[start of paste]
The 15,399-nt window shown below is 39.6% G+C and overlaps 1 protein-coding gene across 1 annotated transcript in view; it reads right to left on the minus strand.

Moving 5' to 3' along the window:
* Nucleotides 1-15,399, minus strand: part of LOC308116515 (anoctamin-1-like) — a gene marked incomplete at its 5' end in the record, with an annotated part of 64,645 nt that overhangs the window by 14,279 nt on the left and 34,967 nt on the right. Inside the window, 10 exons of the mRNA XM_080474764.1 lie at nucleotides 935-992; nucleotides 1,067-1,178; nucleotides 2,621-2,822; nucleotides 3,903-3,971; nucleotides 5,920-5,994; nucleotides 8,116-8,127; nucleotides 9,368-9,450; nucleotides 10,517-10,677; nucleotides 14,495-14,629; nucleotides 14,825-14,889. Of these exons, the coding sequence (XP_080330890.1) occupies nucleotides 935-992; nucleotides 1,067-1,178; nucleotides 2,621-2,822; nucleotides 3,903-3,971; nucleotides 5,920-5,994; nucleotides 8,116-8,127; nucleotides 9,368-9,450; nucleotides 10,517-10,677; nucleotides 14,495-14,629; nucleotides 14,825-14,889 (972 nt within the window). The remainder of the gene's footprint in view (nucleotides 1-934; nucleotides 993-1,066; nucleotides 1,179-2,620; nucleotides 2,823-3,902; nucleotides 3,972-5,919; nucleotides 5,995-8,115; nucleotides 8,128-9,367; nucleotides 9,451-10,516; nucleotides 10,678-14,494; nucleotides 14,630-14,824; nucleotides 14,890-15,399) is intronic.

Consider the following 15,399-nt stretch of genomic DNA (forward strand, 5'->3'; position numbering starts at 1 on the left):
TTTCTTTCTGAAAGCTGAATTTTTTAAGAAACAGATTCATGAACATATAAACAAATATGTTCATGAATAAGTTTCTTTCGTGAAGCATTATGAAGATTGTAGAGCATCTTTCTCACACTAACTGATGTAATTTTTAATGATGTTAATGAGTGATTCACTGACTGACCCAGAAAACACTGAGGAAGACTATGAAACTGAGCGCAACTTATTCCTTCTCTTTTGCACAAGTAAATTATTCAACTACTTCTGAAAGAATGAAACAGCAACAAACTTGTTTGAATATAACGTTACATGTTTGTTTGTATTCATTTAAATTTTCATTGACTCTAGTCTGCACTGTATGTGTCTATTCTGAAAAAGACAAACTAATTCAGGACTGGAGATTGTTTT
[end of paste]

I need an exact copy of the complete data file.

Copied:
The 15,399-nt window shown below is 39.6% G+C and overlaps 1 protein-coding gene across 1 annotated transcript in view; it reads right to left on the minus strand.

Moving 5' to 3' along the window:
* Nucleotides 1-15,399, minus strand: part of LOC308116515 (anoctamin-1-like) — a gene marked incomplete at its 5' end in the record, with an annotated part of 64,645 nt that overhangs the window by 14,279 nt on the left and 34,967 nt on the right. Inside the window, 10 exons of the mRNA XM_080474764.1 lie at nucleotides 935-992; nucleotides 1,067-1,178; nucleotides 2,621-2,822; nucleotides 3,903-3,971; nucleotides 5,920-5,994; nucleotides 8,116-8,127; nucleotides 9,368-9,450; nucleotides 10,517-10,677; nucleotides 14,495-14,629; nucleotides 14,825-14,889. Of these exons, the coding sequence (XP_080330890.1) occupies nucleotides 935-992; nucleotides 1,067-1,178; nucleotides 2,621-2,822; nucleotides 3,903-3,971; nucleotides 5,920-5,994; nucleotides 8,116-8,127; nucleotides 9,368-9,450; nucleotides 10,517-10,677; nucleotides 14,495-14,629; nucleotides 14,825-14,889 (972 nt within the window). The remainder of the gene's footprint in view (nucleotides 1-934; nucleotides 993-1,066; nucleotides 1,179-2,620; nucleotides 2,823-3,902; nucleotides 3,972-5,919; nucleotides 5,995-8,115; nucleotides 8,128-9,367; nucleotides 9,451-10,516; nucleotides 10,678-14,494; nucleotides 14,630-14,824; nucleotides 14,890-15,399) is intronic.

Consider the following 15,399-nt stretch of genomic DNA (forward strand, 5'->3'; position numbering starts at 1 on the left):
TTTCTTTCTGAAAGCTGAATTTTTTAAGAAACAGATTCATGAACATATAAACAAATATGTTCATGAATAAGTTTCTTTCGTGAAGCATTATGAAGATTGTAGAGCATCTTTCTCACACTAACTGATGTAATTTTTAATGATGTTAATGAGTGATTCACTGACTGACCCAGAAAACACTGAGGAAGACTATGAAACTGAGCGCAACTTATTCCTTCTCTTTTGCACAAGTAAATTATTCAACTACTTCTGAAAGAATGAAACAGCAACAAACTTGTTTGAATATAACGTTACATGTTTGTTTGTATTCATTTAAATTTTCATTGACTCTAGTCTGCACTGTATGTGTCTATTCTGAAAAAGACAAACTAATTCAGGACTGGAGATTGTTTT